Airline Safety Stalls Again in 2010
have not fallen for eight years, with a widening gap between carriers with
the best and worst safety records.
This is the finding of Flight International’s latest annual safety
review, which tracks the incidence of airliner accidents around the world and
It has sparked worries that some airlines and authorities are failing to
learn the lessons of previous incidents and implement a proactive safety
culture among their pilots and managers.
The survey found that in 2010, there were 26 fatal crashes, causing 817
deaths. This compares with 28 accidents and 749 deaths in 2009.
Flying remains one of the safest ways to travel. From 1903, when the
Wright brothers invented powered flight, safety improved significantly every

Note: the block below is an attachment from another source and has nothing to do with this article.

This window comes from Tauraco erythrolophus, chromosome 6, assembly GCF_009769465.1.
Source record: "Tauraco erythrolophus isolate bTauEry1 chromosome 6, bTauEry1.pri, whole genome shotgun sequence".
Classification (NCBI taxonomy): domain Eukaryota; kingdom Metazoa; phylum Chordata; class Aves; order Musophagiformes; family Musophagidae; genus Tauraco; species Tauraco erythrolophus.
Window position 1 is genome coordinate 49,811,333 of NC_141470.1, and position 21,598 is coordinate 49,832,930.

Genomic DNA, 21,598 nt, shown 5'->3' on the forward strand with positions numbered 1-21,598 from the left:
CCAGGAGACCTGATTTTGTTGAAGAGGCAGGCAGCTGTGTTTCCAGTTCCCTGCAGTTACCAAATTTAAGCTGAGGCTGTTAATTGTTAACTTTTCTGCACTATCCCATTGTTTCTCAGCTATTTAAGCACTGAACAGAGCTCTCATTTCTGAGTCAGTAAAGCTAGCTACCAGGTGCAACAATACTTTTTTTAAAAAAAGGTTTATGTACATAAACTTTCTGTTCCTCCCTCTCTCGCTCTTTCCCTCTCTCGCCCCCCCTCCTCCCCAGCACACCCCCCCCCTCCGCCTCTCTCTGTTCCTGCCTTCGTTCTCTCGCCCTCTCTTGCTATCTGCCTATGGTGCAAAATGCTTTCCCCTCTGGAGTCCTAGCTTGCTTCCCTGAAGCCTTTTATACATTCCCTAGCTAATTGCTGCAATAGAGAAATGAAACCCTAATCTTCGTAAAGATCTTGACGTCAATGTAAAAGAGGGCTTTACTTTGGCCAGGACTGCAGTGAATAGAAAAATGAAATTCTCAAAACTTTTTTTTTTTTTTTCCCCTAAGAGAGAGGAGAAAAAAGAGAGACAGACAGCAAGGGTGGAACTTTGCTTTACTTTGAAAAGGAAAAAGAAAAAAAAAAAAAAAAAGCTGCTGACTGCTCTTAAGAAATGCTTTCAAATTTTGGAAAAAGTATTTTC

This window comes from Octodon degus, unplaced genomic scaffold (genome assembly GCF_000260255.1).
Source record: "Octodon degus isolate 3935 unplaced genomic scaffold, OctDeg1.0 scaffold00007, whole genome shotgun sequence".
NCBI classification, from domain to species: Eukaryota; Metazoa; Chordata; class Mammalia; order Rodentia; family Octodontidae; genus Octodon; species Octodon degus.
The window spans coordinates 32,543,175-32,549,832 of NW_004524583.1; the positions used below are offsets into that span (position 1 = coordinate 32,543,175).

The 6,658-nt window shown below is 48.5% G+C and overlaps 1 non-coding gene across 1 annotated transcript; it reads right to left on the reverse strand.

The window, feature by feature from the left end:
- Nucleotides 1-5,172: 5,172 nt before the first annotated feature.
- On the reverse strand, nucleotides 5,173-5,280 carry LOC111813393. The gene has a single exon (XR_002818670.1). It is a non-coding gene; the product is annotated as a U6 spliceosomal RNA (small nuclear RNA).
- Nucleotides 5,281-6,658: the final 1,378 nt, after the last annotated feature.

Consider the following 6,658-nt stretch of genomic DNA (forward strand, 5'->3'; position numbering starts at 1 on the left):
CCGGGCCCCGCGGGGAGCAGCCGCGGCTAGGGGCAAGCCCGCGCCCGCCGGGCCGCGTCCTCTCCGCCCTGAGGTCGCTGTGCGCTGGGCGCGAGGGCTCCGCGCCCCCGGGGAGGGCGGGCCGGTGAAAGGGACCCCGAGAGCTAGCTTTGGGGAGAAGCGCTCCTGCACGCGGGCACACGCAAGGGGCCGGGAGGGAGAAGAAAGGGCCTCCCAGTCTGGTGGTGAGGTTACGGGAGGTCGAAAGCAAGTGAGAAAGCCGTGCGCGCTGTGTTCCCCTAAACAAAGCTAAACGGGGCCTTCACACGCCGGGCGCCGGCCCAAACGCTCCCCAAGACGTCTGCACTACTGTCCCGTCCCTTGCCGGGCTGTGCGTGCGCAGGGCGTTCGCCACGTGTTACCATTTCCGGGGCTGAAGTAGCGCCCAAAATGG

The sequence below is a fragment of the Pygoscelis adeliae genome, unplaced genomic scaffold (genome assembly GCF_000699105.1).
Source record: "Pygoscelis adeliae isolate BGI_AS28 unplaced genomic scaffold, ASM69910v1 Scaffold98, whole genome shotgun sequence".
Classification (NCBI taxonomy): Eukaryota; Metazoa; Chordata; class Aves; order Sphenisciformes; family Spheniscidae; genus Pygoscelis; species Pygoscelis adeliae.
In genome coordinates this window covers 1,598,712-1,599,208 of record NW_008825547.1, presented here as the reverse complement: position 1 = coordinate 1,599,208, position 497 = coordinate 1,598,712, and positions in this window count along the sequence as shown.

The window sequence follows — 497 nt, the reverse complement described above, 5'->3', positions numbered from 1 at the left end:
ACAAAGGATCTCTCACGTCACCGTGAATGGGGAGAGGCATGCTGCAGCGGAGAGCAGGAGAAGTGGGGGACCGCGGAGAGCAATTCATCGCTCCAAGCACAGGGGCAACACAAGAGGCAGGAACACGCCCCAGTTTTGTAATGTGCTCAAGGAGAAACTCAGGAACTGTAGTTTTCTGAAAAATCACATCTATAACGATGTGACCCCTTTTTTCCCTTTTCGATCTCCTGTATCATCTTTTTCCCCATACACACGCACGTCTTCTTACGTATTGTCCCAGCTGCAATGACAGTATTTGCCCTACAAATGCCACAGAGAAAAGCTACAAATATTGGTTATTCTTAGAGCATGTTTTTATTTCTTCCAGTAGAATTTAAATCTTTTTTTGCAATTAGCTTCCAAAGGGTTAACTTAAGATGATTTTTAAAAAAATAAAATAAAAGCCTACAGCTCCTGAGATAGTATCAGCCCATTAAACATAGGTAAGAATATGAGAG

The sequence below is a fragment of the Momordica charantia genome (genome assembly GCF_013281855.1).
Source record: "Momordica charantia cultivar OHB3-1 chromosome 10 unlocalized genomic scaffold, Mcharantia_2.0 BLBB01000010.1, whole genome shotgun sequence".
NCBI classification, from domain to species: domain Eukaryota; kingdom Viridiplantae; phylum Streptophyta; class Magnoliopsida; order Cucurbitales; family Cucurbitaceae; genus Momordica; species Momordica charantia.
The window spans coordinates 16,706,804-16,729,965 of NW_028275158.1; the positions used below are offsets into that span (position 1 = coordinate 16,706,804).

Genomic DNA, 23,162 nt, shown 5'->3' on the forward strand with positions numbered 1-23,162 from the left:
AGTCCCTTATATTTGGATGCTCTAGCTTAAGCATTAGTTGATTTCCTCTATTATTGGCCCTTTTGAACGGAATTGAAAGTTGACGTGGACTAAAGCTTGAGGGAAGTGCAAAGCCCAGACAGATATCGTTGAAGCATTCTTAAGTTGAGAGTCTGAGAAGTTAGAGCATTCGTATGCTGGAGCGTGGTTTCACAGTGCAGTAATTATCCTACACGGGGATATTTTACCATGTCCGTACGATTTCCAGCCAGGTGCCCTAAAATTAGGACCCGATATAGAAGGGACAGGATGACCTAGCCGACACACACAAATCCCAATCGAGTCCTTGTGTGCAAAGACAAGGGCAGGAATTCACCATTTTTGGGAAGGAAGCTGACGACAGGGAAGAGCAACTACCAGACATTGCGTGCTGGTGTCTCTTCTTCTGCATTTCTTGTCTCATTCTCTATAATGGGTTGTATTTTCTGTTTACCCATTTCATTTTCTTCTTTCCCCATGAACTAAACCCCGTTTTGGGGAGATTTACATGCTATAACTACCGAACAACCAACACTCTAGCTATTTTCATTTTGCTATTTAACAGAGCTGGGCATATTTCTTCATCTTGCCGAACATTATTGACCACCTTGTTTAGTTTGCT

decade for exactly 100 years. But since 2003, that improvement has stopped -
and the difference between the best and worst performers appears to be
Flight International’s special report – published in its 18-24 January
issue and available online at http://www.flightglobal.com/safetyreview -
details advances made by the International Air Transport Association’s member
airlines in 2010. Their hull-loss accident rate dropped to an all-time low of
0.28 hull losses per million flights, but the world average nonetheless
remained fairly static at 0.66.
Alongside the full report at http://www.flightglobal.com/safetyreview,
there is a video interview with its author David Learmount, Flightglobal’s
operations and safety editor.
SOURCE Flight International